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Posts Tagged ‘Mohamed Fahmy’

Egypt’s President Wishes Al Jazeera Journalists Were Never Put on Trial

al jazeera journalists 304For the first time, Egypt’s President Abdel-Fattah el-Sisi has expressed that the trial of three Al Jazeera journalists has had a negative effect on his country, going as far as saying he wishes they weren’t put on trial, the AP reports.

The comments by Abdel-Fattah el-Sissi to editors of Egyptian media outlets were published late Sunday. They were the first public recognition by Egyptian officials that the case had been damaging to the country’s relations with the international community.

In his remarks published Sunday, he said the case represented one of the foreign policy challenges facing Egypt, but stopped short of saying whether he will issue a clemency. He seemed to be refuting claims that the case is politically motivated, and a reflection of the tension between Egypt and Qatar, the Gulf state that owns the television network. “The verdict issued against a number of journalists had very negative consequences; and we had nothing to do with it,” el-Sissi said, suggesting it was an entirely legal matter. “I wished they were deported immediately after their arrest instead of being put on trial.”

Two weeks ago, the three journalists were found guilty of aiding the Muslim Brotherhood and sentenced to years in an Egyptian prison. Last week, one of the jailed journalists, Mohamed Fahmy, tweeted he won’t appeal the court’s decision.

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Jailed Al Jazeera Journalist Won’t Appeal

Mohamed Fahmy, the jailed Al Jazeera journalist, won’t appeal his conviction. Fahmy is one of three journalists from the Qatar-based channel found guilty last week of conspiring with the Muslim Brotherhood in Egypt. Today, with the help of his brother, Fahmy tweeted that an appeal would be futile.

Whether he changes his mind or not, the Egyptian judge in Fahmy’s case hasn’t yet filed the guilty verdict, a step needed for the appeals process to begin.

Fahmy also claimed he was being scapegoated.

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Al Jazeera’s Tony Harris on ‘Unconscionable’ Imprisonment of Colleagues Who Guided Him

Press Freedom

Al Jazeera executives and anchors, global diplomats, and several members of the media gathered this afternoon at the United Nations for a town hall on press freedom. There were also three chairs left empty (pictured above), symbolically held for Al Jazeera journalists Peter Greste, Baher Mohamed, and Mohamed Fahmy who were found guilty Monday in a courtroom outside Cairo.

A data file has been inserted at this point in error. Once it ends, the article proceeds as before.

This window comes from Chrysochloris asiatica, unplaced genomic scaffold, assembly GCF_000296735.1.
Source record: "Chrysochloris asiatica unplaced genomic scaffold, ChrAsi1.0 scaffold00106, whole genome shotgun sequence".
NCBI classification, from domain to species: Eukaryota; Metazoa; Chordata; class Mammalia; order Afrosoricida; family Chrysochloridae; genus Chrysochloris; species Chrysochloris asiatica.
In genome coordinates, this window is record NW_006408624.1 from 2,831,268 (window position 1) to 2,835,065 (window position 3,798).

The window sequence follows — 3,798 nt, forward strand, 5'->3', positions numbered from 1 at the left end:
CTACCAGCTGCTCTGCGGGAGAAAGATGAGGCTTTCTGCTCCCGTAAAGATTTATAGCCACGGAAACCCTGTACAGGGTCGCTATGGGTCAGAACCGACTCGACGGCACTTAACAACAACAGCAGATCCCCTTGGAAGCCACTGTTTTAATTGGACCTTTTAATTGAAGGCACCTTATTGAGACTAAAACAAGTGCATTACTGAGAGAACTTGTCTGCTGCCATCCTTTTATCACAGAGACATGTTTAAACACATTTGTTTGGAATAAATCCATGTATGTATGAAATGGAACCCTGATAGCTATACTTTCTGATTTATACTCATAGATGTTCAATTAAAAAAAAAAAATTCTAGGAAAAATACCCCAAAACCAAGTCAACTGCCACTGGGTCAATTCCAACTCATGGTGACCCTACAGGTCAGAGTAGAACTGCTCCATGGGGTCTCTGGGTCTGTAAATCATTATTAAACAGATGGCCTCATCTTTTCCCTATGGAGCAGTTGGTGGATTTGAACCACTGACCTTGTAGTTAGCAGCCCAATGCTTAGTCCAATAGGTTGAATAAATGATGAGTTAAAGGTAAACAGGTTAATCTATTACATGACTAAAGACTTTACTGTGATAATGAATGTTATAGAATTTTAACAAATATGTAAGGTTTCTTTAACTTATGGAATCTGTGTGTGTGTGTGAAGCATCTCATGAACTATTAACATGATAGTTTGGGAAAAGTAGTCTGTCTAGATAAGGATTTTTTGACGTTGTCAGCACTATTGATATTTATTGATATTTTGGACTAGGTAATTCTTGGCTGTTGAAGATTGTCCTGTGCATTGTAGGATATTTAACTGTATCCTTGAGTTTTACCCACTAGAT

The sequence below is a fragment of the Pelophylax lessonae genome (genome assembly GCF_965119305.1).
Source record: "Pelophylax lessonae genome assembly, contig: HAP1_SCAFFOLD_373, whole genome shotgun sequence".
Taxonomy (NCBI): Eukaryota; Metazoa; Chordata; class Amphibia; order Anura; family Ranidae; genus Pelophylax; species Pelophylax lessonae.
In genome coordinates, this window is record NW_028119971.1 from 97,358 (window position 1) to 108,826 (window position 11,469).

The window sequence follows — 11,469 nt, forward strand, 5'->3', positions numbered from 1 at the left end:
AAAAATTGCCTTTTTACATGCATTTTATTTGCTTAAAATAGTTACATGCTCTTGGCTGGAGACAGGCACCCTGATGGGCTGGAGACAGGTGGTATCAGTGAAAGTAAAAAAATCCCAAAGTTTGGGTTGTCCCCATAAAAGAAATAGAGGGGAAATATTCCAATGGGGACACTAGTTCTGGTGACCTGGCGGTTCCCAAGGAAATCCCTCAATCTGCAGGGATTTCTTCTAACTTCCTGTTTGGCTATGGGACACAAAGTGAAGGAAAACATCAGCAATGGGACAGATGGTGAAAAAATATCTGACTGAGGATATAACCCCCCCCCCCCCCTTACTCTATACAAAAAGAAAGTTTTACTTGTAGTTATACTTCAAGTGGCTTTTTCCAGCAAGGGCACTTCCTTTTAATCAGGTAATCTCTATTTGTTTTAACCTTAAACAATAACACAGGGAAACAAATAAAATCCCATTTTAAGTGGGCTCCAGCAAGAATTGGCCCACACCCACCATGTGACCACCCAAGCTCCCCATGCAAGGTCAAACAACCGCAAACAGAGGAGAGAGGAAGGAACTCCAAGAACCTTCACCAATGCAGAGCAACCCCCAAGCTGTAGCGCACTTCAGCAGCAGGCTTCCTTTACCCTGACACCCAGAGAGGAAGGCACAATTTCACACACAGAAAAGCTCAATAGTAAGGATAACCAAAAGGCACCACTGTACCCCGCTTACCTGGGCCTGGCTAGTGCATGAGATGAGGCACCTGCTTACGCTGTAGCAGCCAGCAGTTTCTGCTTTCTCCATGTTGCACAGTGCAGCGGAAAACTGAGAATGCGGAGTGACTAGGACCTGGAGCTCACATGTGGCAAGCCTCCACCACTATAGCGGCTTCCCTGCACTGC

“These people were amazing in terms of their knowledge, and their willingness to share what they knew about the region with an American who was coming to the Middle East to learn and report on what was happening,” Al Jazeera America anchor Tony Harris told TVNewser at the event. Harris, a former CNN anchor, met the journalists several years ago when he began anchoring for Al Jazeera English.

“The idea that these guys would be imprisoned right now, essentially fighting for their reputations, fighting for their lives, is just unconscionable to me.”

Egyptian U.N. diplomat Osama Abdelkhalek Mahmoud spoke at the event, but declined to comment on the case, citing Egypt’s constitution. (Egypt’s new president Abdul Fattah al-Sisi has also said he will not interfere in the ruling.) Read more

Journalists Worldwide Protest Egypt’s Al Jazeera Verdict

Journalists around the world are standing in solidarity with three Al Jazeera journalists who were sentenced yesterday to seven to 10 years in prison. The Huffington Post has posted a collection of tweets showing support for Peter Greste, Mohamed Fahmy and Baher Mohamed, including this one from the BBC:

The Obama administration has released a statement that reads in part, “The United States strongly condemns the verdicts rendered against three Al-Jazeera journalists and 15 other defendants today in Egypt. The prosecution of journalists for reporting information that does not coincide with the Government of Egypt’s narrative flouts the most basic standards of media freedom and represents a blow to democratic progress in Egypt.”

Abdul Fattah al-Sisi, the president of Egypt, said he will not interfere in the case’s ruling.

Jailed Al Jazeera Journalists Convicted in Egypt

detained al jazeera journalistsSix months after their arrest in Egypt, three Al Jazeera journalists have been found guilty of aiding the Muslim Brotherhood, the network reports:

The guilty verdicts were delivered by a judge on Monday against Peter Greste, Mohamed Fahmy and Baher Mohamed. Greste and Fahmy were sentenced to seven years in jail, while Mohamed was sentenced to an additional three years for possession of ammunition.

Other Al Jazeera journalists being tried in absentia were sentenced to 10 years. Their names are: Alaa Bayoumi, Anas Abdel-Wahab Khalawi Hasan, Khaleel Aly Khaleel Bahnasy, Mohamed Fawzi, Dominic Kane and Sue Turton.

Al Jazeera has always rejected the charges against its journalists and maintains their innocence.